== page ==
(5.) ILLRP 0; R. Wachter, Altleteinischer Inschriften sprachliche und epigraphische Untersuchungen zu den Documenten bis etwa 150 v. Chr. (Bern, 187). 01-4.
(6.) Augustine, City of God .16 (Penguin translation).
(7.) Illustrated in CAH VII. (n. 1 above), 7, fig. ; see C. M. Stibbe et al., Lapis Satricanus Archaeological, Epigraphical, Linguistic and Historical Aspects of the New Inscription from Satrucum (The Hague, 180).
(8.) Op. cit. (n. 4 above), 17.
(.) Ibid. 17-18, 4.
(10.) Ibid. 1 (my emphasis).
(11.) See Journal of Roman Archaeololy (16), 1-15 for arguments against. Stephen Oakley, in the introduction to his magnificent new commentary on Livy 6-10 (Oxford. 17), defends a position close to Cornells `it is very hard to see whence Pictor and later annalists drew the basic framework of their narrative, if there were no state records which were in some sense official (4); the Romans belief that the annales maximi went back to the beginning of the Republic `does not amount to proof that the chronicle was already in existence in the fifth century or before, but it would be surprising in a partly hellenized and partly literate society if the state did not keep records of some kind (5). I think that begs a big question about the nature of `the state; and Oakleys general treatment of archival evidence seems to me more relevant to the fourth century (the period covered by Books 6-10) than the fifth or late sixth.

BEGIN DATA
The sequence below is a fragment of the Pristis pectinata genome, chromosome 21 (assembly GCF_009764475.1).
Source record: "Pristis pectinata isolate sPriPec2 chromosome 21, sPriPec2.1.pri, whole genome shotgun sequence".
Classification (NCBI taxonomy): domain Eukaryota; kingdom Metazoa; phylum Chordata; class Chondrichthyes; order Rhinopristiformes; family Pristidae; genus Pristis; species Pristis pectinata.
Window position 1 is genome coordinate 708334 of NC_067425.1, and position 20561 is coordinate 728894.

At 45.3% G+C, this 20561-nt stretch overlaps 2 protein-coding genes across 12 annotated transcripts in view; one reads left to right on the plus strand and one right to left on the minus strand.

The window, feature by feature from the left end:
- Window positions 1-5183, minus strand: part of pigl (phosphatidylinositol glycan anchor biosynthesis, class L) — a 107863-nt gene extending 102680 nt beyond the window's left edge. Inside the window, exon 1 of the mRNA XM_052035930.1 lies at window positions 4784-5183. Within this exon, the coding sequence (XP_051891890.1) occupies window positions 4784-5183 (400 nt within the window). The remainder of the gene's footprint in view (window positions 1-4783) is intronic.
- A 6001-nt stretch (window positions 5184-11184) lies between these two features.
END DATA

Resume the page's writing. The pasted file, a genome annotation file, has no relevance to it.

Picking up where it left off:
(1.) Op. cit. (n. 4 above), 11.
(1.) Cf. Oakley, op. cit., 10 `accepting annalistic information unless it is proved to be wrong [is] an absurd procedure given the inadequacies of our sources.
NOTES ON CONTRIBUTORS
J. A. RICHMOND Emeritus Professor of Greek, University College Dublin.
T. P. WISEMAN Professor of Classics and Ancient History, University of Exeter.
RHIANNON ASH Lecturer in Classics, University College London.
TOM STEVENSON Lecturer in Classics and Ancient History, University of Auckland, New Zealand.
DAVID WOODS Temporary Lecturer, Department of Ancient Classics, St Patricks College, Maynooth, Ireland.